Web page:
She also is a classically trained musician and often hears things I don't, both positive and negative, and particularly in woodwinds. So I don't doubt she is hearing something, but I don't particularly hear it. She and I also have pretty convergent musical taste, but when I told her I wanted to spin Gryphon last night, she was like, "if we must." She's just not a Gryphon fan, I'm afraid.

    Bill

  14. #39
    Member chalkpie's Avatar
    Join Date
    Dec 2015
    Location
    Hudson Valley, NY
    Posts
    4,343
    Quote Originally Posted by Sputnik View Post
    Honestly, I don't hear it so much either. Virtually the second the bassoon appeared in Opening Move, she thought it sounded flat. Not every note, but some notes, and apparently some quite prominently so. It happened a couple of more times in that piece, then sporadically through the album she would mention it. I never caught the moments she was referring to, and when I focused on it I never heard anything that sounded flat to me.

    She also is a classically trained musician and often hears things I don't, both positive and negative, and particularly in woodwinds. So I don't doubt she is hearing something, but I don't particularly hear it. She and I also have pretty convergent musical taste, but when I told her I wanted to spin Gryphon last night, she was like, "if we must." She's just not a Gryphon fan, I'm afraid.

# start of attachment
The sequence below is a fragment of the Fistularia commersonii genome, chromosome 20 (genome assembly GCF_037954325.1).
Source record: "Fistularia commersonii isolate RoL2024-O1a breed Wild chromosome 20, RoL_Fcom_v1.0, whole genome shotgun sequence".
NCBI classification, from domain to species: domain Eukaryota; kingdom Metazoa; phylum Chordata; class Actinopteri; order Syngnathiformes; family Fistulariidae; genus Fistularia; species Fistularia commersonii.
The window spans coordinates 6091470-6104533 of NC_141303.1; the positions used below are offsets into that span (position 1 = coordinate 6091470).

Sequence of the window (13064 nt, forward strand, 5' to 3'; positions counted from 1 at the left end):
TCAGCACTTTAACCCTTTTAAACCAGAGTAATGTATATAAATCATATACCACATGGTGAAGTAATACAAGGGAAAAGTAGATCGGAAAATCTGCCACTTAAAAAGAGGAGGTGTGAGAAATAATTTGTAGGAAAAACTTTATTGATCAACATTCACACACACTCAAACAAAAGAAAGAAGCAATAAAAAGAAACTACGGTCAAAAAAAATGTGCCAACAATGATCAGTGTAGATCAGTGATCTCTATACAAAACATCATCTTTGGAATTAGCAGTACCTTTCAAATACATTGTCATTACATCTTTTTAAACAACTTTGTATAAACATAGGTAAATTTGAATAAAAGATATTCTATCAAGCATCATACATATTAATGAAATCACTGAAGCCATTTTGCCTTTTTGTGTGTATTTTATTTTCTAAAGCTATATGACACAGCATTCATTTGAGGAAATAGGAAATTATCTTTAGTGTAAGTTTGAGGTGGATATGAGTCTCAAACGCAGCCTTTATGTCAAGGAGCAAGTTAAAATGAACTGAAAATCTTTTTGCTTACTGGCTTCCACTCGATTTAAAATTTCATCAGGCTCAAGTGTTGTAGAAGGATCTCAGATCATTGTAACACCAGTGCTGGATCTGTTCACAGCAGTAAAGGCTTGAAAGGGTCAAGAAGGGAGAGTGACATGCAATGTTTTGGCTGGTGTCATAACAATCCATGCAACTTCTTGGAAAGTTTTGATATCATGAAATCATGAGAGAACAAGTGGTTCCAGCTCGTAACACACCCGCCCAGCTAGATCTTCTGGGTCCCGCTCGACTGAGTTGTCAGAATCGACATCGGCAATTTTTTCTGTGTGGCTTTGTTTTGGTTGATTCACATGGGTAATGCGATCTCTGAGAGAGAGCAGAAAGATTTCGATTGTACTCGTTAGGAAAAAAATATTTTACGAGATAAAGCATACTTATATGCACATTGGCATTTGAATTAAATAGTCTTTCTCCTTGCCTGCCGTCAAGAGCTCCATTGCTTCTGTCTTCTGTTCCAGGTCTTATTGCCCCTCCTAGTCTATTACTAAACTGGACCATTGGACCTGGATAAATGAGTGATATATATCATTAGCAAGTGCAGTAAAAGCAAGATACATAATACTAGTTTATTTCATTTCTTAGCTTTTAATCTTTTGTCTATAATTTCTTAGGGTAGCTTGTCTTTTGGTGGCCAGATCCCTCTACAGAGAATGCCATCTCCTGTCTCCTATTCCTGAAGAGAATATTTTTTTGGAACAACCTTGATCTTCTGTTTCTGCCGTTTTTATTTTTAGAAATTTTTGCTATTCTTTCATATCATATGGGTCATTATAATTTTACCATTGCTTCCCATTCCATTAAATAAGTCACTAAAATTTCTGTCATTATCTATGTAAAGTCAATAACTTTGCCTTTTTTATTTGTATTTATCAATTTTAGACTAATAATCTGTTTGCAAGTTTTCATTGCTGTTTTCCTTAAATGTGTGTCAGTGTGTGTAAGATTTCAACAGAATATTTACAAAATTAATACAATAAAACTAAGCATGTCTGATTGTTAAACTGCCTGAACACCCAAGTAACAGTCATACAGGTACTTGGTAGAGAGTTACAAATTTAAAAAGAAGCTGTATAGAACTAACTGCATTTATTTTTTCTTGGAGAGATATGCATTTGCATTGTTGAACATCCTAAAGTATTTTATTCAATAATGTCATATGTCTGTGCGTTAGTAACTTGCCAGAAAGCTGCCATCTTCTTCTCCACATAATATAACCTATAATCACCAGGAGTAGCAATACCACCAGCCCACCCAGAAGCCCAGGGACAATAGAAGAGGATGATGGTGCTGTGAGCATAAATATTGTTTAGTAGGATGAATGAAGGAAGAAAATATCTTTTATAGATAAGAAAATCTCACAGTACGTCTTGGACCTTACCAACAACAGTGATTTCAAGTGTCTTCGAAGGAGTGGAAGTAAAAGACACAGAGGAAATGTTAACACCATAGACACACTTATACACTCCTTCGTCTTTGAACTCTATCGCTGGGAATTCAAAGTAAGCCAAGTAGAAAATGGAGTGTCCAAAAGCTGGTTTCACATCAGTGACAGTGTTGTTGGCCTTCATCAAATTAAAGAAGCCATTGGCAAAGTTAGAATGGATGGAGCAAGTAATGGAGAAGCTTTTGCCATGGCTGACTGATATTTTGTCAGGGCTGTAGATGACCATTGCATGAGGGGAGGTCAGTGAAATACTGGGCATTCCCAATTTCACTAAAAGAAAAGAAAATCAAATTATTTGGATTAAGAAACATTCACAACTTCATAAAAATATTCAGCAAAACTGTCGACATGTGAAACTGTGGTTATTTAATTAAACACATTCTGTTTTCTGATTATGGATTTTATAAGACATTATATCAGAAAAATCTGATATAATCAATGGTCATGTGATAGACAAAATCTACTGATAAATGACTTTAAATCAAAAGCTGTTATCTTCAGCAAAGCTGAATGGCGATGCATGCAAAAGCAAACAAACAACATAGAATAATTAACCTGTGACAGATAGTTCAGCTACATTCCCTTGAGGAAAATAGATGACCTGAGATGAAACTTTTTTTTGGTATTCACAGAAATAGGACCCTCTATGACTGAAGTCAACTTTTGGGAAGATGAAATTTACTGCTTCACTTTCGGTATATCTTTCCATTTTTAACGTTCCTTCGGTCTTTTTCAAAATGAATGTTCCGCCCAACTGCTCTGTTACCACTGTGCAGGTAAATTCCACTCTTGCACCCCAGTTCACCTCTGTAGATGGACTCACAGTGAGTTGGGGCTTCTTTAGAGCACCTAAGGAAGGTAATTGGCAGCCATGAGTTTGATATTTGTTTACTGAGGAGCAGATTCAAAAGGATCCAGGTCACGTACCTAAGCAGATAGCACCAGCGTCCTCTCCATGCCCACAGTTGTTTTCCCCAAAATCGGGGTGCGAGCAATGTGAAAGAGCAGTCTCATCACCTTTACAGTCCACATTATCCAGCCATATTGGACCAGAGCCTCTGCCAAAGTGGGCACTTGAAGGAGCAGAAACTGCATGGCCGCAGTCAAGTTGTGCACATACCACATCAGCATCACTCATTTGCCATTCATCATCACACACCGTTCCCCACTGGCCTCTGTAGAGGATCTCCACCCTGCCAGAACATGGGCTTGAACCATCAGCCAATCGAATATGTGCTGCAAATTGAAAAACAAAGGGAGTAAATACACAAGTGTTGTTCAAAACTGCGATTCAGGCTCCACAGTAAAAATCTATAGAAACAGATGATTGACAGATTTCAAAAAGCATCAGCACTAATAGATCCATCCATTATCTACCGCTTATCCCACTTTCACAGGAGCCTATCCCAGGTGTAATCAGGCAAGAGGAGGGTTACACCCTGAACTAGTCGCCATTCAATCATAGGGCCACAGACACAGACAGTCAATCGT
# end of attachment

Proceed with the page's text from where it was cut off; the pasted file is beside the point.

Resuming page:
Bill
    OK, so two against one - we win

    I mean even if there were a few notes here and there (which like I said would even be stretching it, although perhaps not entirely out of the question), there are so many other great aspects of this music that I think it would be a shame to dismiss it based on that fact alone. Now if you plain don't dig the vibe or style, then that is a different thing altogether. I don't know these guys at all, but from my perspective I would say that they are pretty near perfectionists in their presentation of this music. Live too - these guys are the real deal.

  15. #40
    Quote Originally Posted by chalkpie View Post
    OK, so two against one - we win